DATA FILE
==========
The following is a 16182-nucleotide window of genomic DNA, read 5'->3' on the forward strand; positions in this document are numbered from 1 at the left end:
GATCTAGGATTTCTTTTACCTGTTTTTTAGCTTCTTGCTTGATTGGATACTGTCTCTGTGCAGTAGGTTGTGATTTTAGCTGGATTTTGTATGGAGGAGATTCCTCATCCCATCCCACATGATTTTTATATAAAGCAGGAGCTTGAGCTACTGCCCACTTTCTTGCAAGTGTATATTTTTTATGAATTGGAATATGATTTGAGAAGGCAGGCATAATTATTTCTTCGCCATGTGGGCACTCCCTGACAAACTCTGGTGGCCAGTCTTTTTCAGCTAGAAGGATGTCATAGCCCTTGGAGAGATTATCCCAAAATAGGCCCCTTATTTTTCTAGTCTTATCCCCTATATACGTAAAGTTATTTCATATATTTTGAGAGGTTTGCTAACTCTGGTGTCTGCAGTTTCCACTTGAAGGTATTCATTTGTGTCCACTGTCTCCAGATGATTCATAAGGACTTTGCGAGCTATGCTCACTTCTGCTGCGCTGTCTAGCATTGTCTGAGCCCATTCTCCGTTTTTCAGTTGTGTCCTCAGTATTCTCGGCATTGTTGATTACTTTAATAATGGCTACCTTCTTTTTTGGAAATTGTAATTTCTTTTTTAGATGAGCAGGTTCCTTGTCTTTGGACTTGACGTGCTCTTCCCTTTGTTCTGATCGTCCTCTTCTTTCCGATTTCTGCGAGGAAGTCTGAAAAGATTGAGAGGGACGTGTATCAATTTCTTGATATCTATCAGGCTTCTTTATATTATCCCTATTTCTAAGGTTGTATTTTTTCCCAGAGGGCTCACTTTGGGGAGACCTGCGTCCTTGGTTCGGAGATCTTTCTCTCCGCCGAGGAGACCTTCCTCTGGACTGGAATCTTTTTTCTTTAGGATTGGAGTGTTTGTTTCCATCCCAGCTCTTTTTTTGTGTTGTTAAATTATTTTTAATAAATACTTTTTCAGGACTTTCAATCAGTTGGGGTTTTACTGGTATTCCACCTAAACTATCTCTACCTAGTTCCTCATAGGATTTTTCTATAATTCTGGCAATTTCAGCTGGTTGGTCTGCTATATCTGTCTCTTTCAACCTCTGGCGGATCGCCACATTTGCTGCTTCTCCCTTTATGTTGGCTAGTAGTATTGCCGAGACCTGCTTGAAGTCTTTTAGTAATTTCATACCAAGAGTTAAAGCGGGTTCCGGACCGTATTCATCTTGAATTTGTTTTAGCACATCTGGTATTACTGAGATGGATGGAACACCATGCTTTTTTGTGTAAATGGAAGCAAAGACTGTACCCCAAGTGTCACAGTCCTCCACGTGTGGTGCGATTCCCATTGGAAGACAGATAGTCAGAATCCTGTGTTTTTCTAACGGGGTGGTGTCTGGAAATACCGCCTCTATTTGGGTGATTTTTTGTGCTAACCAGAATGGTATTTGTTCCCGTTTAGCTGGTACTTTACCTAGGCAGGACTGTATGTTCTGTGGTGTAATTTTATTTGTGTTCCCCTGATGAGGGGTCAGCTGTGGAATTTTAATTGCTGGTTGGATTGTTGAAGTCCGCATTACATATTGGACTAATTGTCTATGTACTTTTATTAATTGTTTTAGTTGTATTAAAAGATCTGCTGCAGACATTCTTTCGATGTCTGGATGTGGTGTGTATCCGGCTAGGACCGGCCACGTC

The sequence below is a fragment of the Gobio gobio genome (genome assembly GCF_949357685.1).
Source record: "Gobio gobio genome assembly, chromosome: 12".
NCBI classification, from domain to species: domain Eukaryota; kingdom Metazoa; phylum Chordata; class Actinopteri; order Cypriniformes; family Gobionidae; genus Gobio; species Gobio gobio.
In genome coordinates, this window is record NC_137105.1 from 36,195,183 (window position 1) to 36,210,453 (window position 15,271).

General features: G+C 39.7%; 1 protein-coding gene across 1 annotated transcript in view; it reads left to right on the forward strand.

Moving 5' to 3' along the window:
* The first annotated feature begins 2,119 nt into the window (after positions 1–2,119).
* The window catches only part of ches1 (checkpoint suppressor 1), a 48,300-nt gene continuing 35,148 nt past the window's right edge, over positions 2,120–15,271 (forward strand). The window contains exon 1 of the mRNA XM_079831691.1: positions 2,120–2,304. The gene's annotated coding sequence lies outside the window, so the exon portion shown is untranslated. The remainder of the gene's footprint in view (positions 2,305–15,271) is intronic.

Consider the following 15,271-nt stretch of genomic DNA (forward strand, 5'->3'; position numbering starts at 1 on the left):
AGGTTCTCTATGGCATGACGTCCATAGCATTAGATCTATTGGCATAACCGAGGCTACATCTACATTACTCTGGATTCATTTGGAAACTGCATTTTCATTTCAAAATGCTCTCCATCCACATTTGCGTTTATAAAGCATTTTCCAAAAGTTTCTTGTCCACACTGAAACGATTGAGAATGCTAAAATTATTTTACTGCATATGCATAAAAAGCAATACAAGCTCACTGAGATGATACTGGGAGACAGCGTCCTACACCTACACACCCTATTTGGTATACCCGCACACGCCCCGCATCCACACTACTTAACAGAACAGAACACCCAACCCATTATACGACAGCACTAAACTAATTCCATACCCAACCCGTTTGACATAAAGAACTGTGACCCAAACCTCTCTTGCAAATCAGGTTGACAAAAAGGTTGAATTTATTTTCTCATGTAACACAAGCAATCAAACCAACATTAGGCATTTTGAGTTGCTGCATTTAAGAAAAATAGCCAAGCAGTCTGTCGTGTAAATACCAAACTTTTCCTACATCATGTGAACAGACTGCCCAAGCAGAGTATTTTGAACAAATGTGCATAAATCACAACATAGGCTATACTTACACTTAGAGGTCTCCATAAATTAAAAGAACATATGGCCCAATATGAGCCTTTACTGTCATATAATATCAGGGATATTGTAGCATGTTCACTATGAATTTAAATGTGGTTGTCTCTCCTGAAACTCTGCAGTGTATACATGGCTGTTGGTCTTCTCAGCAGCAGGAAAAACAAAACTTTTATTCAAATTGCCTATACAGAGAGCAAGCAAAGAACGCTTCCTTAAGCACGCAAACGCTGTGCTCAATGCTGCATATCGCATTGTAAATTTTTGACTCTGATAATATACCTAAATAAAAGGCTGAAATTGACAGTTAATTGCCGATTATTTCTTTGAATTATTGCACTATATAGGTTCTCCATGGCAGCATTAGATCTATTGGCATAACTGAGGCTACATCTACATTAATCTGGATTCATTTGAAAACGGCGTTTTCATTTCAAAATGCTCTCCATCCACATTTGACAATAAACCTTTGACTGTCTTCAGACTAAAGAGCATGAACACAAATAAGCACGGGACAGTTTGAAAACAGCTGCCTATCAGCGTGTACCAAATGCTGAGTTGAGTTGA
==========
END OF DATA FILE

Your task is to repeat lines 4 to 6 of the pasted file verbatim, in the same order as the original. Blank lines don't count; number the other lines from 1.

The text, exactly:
Source record: "Gobio gobio genome assembly, chromosome: 12".
NCBI classification, from domain to species: domain Eukaryota; kingdom Metazoa; phylum Chordata; class Actinopteri; order Cypriniformes; family Gobionidae; genus Gobio; species Gobio gobio.
In genome coordinates, this window is record NC_137105.1 from 36,195,183 (window position 1) to 36,210,453 (window position 15,271).